Tessa Andermann, MD, MPH, assistant professor in the division of infectious diseases, has received a pilot award from the Center for Gastrointestinal Biology and Disease (CGBD) for the study “Investigating the role of secondary bile acid derivatives in Th17-mediated disease: A pilot study of multiple myeloma and treatment response.”
Dr. Andermann presented the proposed study during CGBD’s Research Day June 14, describing it as the first of its kind to investigate the role of secondary bile acid derivatives (3-oxoLCA and isoLCA) in hematologic malignancy, and the first to pilot multi-omic predictors of multiple myeloma outcomes.
Multiple myeloma is a cancer driven by bone-marrow resident Th17 T-cells from the gut. Resident intestinal microbes (e.g. Prevotella spp.) have been demonstrated to contribute to Th17-driven multiple myeloma progression and are associated (e.g. Eubacterium spp.) with response to induction chemotherapy in small studies. Eubacterium spp are unique in possessing metabolic machinery for the production of secondary bile acids and their derivatives (3-oxoLCA and isoLCA), important in Th17 regulation.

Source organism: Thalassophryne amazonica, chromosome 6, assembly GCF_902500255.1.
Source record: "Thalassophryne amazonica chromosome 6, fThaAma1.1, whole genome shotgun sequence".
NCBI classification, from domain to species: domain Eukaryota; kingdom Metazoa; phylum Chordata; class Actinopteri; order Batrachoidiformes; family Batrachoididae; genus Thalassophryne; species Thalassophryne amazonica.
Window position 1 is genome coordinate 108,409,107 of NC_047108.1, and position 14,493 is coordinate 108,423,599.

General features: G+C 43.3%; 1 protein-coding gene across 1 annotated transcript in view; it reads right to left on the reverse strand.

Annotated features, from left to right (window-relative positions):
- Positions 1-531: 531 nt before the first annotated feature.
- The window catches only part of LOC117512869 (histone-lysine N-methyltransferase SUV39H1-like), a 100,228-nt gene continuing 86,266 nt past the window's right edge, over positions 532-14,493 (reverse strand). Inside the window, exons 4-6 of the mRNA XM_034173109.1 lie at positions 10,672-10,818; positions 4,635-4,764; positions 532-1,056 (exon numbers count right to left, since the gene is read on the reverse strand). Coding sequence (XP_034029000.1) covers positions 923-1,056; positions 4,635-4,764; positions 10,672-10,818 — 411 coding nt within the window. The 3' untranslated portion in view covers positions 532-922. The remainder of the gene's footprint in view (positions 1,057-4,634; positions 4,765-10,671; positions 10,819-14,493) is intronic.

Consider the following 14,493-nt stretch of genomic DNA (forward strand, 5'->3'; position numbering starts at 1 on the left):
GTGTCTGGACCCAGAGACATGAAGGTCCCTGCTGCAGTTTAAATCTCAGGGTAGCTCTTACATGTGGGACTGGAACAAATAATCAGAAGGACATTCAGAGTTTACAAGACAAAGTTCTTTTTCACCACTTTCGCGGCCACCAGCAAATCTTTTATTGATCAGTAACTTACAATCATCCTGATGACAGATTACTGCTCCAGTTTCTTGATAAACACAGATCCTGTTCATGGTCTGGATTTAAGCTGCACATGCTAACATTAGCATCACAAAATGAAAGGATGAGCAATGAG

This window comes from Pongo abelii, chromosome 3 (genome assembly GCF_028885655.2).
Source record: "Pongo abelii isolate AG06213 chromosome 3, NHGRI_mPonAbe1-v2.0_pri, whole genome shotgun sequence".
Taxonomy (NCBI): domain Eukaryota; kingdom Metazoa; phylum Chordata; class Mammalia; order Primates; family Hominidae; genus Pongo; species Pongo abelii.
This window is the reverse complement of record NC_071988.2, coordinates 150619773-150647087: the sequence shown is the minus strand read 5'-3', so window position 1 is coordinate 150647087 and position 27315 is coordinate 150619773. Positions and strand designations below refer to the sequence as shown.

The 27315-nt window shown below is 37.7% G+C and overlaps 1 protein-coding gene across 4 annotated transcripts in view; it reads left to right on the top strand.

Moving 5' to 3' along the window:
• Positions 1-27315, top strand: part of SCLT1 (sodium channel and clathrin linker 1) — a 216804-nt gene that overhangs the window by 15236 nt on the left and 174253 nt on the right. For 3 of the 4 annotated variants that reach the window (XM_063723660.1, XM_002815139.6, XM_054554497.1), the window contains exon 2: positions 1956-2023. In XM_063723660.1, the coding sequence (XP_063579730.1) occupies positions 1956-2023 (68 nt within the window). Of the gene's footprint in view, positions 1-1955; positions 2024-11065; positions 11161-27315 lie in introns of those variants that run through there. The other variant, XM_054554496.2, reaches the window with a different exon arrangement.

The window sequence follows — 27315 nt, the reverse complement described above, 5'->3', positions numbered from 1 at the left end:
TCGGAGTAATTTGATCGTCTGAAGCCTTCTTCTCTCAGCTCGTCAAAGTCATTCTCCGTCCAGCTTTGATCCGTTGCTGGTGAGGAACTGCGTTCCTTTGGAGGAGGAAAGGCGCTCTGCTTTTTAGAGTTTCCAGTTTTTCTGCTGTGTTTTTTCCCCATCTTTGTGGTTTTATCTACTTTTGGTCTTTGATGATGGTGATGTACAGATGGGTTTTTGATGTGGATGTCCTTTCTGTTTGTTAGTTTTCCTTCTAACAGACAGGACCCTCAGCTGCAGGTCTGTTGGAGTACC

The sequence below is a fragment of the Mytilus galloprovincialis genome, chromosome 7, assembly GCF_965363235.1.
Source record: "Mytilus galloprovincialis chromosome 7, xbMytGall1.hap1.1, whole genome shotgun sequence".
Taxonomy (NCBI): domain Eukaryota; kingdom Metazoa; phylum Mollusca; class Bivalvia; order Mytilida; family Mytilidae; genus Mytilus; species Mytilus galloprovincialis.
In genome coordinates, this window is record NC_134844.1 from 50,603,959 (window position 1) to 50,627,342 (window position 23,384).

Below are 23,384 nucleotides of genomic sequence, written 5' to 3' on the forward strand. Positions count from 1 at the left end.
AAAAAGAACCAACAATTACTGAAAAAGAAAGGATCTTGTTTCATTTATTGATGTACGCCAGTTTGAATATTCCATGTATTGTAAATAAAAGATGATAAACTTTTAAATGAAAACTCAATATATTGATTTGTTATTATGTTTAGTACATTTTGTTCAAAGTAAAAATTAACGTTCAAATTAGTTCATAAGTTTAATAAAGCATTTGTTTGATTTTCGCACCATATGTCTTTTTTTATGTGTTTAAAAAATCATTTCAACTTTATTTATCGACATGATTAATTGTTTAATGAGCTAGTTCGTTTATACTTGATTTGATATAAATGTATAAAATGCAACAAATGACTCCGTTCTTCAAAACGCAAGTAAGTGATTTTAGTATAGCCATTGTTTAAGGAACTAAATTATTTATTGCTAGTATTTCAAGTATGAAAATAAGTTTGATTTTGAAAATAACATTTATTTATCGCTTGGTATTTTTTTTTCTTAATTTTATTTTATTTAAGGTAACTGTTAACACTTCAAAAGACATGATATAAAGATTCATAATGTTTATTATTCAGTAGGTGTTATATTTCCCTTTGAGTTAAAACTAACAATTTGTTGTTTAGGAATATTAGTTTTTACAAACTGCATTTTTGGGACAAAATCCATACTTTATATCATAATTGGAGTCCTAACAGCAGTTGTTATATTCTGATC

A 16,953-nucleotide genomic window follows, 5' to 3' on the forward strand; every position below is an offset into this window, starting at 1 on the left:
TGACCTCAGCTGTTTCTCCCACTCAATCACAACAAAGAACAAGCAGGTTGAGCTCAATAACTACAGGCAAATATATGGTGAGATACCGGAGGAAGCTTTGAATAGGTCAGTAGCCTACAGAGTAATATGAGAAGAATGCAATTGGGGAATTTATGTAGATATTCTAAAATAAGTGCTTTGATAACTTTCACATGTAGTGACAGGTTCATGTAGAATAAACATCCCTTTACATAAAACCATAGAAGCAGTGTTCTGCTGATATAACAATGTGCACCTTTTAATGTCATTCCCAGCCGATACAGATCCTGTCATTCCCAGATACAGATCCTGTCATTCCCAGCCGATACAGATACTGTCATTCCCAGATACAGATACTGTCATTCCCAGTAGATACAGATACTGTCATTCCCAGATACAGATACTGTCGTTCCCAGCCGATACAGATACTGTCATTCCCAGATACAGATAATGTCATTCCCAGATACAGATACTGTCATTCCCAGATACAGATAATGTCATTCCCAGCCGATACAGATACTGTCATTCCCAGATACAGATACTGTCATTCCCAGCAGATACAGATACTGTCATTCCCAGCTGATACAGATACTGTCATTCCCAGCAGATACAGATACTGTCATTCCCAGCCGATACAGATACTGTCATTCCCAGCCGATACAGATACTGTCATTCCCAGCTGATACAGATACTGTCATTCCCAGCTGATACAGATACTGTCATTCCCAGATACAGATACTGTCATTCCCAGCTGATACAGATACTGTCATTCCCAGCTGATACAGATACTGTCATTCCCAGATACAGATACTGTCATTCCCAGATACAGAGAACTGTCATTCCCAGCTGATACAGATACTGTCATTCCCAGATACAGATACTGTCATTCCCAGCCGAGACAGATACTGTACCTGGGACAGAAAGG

Successful completion of this pilot project will detail microbial and bile acid interactions important for Th17-driven intestinal diseases in general, define potential mechanisms for progression to MM and treatment response and provide preliminary results for future independent R01-level NIH funding.
The Center for Gastrointestinal Biology and Disease (CGIBD), a joint program at the University of North Carolina at Chapel Hill and North Carolina State University, awards pilot/feasibility grants each year in a competitive application process. Pilot/feasibility grants are one-year awards of up to $30,000 total costs. The program enables investigators to pursue new and innovative research ideas leading to independent funding and priority is given to new investigators and investigators. Learn more about pilot grants for gastrointestinal biology research from the Center for Gastrointestinal Biology and Disease.